Dr. Suronda Gonzalez, Director, Languages Across the Curriculum (LxC), Global Studies Minor (GSM), Chair, CLAC Consortium

“As Suronda said, one of the great things about CLAC is its flexibility.  I assume Denison is much like Juniata in the need to engage as many stakeholders as possible in the process.  Through our international education advisory groups, we looked at what we were already doing that was CLAC-like (we had many students who were double-majoring in foreign languages and other fields, and then studying abroad in the second field, but in the target language) and focused on those areas first (for example, chemistry students who studied in Marburg).  Then we began applying for grants to connect faculty in the targeted fields with international partners in the targeted languages to integrate CLAC more intentionally into the programs.”

Dr. Jenifer Cushman, Campus Dean / Associate Professor of German, Ohio University Zanesville, President of the Association of International Education Administrators/http://www.aieaworld.org/

“I am working on the administrators’ and faculty members’ buy-in on my campus. I worked closely with each faculty members and designed their own CLAC projects specific to their courses. I also found that preparing students for the coming CLAC projects is very important. So I usually have a mini-workshop for the students at the beginning of the projects.” 

JY Zhou, Ed.D., Internationalization Specialist, School of Education, Stockton University, Globalization Lecture Series: http://goo.gl/zDMFM9Approaches to Globalize the Curriculum: http://goo.gl/Somvs8

Kurt Grahnke and Dr. Marlene Kocan discuss the “New Freud”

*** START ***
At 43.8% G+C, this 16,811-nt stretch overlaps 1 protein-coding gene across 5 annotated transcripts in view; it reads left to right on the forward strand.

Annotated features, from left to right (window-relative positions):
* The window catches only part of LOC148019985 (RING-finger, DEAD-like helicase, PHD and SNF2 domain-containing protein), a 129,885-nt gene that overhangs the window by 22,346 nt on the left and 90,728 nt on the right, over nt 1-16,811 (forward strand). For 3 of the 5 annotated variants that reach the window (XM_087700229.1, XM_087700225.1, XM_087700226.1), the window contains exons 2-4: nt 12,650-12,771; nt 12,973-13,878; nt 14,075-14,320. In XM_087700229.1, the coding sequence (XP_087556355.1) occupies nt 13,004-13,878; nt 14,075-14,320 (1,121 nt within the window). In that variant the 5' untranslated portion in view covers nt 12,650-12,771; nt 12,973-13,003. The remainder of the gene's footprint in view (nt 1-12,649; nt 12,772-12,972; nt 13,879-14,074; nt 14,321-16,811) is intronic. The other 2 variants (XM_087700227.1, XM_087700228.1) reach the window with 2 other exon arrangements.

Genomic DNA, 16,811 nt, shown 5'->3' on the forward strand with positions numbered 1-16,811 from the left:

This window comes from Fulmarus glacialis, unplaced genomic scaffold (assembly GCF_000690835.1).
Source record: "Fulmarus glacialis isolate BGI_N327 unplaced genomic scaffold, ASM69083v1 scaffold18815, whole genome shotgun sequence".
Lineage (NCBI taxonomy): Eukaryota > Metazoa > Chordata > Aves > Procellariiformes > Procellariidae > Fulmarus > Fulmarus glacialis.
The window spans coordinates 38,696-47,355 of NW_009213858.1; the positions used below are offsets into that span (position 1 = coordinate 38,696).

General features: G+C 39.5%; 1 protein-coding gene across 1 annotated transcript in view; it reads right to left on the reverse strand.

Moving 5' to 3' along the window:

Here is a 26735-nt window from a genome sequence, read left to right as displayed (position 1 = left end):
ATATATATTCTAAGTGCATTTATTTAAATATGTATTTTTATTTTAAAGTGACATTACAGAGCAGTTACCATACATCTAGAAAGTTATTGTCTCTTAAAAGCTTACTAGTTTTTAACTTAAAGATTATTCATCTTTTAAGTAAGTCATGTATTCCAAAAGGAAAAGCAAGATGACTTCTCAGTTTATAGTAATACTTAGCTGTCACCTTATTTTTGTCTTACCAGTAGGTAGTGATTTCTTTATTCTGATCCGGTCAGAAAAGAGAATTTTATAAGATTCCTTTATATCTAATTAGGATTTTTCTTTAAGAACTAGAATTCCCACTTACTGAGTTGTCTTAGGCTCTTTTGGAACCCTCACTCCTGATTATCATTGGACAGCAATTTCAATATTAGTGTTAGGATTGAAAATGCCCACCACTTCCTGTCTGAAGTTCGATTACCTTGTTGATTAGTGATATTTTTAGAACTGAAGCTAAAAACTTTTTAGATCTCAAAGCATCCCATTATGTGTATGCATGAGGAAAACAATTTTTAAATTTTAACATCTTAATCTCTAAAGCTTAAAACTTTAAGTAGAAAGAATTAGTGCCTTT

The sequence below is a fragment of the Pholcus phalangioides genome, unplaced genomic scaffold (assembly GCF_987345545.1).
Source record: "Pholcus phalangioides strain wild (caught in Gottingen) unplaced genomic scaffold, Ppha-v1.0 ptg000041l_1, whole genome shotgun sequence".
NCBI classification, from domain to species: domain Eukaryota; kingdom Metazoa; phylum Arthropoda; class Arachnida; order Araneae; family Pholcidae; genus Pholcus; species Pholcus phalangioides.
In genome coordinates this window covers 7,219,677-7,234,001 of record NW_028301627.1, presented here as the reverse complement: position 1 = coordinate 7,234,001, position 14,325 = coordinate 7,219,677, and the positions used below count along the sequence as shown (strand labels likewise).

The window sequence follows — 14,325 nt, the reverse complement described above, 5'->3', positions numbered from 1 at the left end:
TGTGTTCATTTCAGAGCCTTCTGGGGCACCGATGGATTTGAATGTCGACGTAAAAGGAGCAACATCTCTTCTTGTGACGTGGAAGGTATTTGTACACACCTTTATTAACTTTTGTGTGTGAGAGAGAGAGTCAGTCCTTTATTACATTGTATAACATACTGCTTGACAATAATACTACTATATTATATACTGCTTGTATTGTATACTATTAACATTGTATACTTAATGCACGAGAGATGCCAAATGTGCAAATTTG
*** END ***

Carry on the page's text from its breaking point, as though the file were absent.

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Kurt Grahnke, Denison University German major, presented the results of his summer scholar program and his semester-long directed studies work with Gabriele Dillmann in front of a very interested and highly engaged audience at the latest event offered by the Association of Psychoanalytic Thought (APT) at the Cincinnati Psychoanalytic Institute (CPI) on Friday, October 17th.

Grahnke’s comparative  study of the new translation of Sigmund Freud’s work, edited by Adam Phillips for Penguin’s Modern Classics Series, with the Standard Edition yielded fascinating results about how we can better understand Freud’s diverging reception in the humanities vs. that by the scientific or medical communities. Essentially, Kurt asked the provocative question: was Freud primarily a humanistic or a scientific thinker and how did the Standard Edition contribute to that artificial dichotomy? In his exploration, Kurt focused primarily on Freud’s pivotal work The Ego and the Id in a side by side reading of the original German text in comparison with the SE and new Penguin edition. This is the first time that an undergraduate student presented his work at the institute. It was very well received.CPI_APT Talk_Kurt_Ego and Id